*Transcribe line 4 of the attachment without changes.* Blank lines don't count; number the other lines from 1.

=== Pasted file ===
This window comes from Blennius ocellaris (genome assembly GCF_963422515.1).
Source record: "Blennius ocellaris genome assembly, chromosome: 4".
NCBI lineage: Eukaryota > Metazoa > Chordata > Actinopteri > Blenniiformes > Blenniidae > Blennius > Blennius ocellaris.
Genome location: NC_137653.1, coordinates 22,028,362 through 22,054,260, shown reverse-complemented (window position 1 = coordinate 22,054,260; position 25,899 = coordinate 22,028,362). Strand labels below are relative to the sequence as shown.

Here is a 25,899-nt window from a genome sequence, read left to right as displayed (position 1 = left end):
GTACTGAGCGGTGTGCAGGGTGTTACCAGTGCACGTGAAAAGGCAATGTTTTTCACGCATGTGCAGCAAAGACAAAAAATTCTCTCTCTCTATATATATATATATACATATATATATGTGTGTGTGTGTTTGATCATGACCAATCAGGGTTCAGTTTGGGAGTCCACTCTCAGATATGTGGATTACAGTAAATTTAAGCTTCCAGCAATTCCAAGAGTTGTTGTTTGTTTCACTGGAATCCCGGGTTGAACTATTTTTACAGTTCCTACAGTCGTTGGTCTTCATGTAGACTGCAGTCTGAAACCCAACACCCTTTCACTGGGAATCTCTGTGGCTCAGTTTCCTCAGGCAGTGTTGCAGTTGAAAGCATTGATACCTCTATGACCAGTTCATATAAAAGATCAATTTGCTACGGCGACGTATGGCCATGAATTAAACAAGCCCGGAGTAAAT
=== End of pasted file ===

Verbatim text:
Genome location: NC_137653.1, coordinates 22,028,362 through 22,054,260, shown reverse-complemented (window position 1 = coordinate 22,054,260; position 25,899 = coordinate 22,028,362). Strand labels below are relative to the sequence as shown.